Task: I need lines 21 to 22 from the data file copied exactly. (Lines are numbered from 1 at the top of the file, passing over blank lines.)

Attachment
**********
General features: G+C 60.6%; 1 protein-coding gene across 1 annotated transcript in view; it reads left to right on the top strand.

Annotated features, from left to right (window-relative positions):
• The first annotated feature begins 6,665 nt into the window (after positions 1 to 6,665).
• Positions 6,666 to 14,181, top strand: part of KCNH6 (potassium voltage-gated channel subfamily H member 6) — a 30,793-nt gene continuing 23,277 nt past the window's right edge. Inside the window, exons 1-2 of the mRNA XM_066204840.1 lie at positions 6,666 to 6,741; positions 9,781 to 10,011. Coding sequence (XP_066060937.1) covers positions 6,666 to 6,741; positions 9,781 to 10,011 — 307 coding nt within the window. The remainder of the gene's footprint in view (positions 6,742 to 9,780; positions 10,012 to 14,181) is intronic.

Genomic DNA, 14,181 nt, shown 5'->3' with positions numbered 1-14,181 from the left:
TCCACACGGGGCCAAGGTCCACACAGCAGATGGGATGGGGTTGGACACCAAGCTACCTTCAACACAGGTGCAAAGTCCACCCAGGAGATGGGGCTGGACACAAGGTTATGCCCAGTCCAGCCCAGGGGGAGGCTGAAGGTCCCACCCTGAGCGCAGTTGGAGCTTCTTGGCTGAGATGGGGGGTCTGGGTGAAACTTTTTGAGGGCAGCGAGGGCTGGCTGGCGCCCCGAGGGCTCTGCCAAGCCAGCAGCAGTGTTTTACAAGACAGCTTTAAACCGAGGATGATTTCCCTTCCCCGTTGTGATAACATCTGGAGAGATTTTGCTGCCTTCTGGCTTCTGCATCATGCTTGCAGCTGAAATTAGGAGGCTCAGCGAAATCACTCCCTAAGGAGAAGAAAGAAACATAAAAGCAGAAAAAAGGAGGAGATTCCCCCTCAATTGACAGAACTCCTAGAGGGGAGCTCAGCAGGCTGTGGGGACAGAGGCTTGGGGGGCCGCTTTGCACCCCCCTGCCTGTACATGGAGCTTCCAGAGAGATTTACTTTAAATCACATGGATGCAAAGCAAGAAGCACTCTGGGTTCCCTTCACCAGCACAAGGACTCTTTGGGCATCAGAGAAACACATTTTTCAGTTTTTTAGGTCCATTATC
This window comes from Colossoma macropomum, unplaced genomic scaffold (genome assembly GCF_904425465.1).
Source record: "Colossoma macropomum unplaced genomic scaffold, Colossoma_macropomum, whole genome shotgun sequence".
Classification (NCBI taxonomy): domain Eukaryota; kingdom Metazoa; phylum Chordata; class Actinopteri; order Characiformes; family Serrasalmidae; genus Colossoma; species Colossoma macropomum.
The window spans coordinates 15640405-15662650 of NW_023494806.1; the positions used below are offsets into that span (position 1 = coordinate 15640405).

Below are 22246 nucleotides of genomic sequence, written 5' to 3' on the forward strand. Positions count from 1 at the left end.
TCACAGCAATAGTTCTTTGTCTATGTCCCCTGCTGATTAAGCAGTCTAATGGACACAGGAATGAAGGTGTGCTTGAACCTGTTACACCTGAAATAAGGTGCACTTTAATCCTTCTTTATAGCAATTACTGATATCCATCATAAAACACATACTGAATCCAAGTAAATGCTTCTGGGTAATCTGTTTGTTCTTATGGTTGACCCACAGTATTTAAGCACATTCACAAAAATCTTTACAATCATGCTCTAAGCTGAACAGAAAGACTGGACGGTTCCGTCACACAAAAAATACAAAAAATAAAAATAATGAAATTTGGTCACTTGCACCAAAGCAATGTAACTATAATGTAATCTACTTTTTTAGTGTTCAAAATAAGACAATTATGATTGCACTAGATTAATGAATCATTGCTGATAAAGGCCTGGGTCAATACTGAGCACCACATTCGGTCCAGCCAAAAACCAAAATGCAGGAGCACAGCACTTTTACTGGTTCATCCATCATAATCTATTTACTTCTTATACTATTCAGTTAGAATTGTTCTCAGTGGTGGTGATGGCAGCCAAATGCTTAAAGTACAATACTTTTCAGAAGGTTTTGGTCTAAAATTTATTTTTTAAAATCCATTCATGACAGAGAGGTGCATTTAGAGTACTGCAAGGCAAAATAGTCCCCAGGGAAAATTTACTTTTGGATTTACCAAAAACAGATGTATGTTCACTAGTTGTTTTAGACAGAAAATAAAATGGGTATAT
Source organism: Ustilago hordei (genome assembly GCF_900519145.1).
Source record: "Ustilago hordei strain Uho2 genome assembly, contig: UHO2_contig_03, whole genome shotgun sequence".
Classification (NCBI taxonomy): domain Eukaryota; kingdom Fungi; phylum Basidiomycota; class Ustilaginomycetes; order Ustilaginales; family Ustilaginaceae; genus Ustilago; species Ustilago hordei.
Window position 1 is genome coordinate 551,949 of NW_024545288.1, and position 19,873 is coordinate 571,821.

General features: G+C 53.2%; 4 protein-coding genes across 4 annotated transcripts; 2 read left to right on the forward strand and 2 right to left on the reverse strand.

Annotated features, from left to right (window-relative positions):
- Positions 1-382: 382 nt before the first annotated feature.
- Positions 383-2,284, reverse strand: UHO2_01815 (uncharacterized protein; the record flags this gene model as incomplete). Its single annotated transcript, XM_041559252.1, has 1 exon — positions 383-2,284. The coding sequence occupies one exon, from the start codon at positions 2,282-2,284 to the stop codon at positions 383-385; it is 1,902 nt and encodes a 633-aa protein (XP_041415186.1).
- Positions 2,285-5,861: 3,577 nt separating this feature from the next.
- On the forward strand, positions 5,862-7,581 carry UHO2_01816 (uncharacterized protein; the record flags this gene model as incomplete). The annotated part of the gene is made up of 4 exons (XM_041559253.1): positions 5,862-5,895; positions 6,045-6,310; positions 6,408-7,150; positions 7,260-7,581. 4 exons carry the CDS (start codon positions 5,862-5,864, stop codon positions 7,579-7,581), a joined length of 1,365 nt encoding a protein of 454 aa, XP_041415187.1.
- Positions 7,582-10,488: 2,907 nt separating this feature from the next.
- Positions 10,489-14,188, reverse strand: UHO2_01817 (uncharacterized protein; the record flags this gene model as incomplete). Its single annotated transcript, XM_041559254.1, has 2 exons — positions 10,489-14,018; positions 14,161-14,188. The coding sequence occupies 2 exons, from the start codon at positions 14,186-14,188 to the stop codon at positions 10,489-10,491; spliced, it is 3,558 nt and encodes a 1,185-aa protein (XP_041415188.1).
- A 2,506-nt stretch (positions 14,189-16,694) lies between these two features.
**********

- Positions 2,285-5,861: 3,577 nt separating this feature from the next.
- On the forward strand, positions 5,862-7,581 carry UHO2_01816 (uncharacterized protein; the record flags this gene model as incomplete). The annotated part of the gene is made up of 4 exons (XM_041559253.1): positions 5,862-5,895; positions 6,045-6,310; positions 6,408-7,150; positions 7,260-7,581. 4 exons carry the CDS (start codon positions 5,862-5,864, stop codon positions 7,579-7,581), a joined length of 1,365 nt encoding a protein of 454 aa, XP_041415187.1.